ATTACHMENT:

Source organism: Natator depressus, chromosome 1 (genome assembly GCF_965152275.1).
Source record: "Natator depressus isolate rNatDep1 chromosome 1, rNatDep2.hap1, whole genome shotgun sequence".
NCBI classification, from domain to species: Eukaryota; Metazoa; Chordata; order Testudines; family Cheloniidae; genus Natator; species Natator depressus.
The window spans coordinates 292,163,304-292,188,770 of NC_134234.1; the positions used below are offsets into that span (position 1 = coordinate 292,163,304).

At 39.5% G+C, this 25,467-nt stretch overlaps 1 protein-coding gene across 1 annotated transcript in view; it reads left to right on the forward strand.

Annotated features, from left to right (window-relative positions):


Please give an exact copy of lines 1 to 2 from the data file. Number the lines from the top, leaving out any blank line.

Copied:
Source organism: Natator depressus, chromosome 1 (genome assembly GCF_965152275.1).
Source record: "Natator depressus isolate rNatDep1 chromosome 1, rNatDep2.hap1, whole genome shotgun sequence".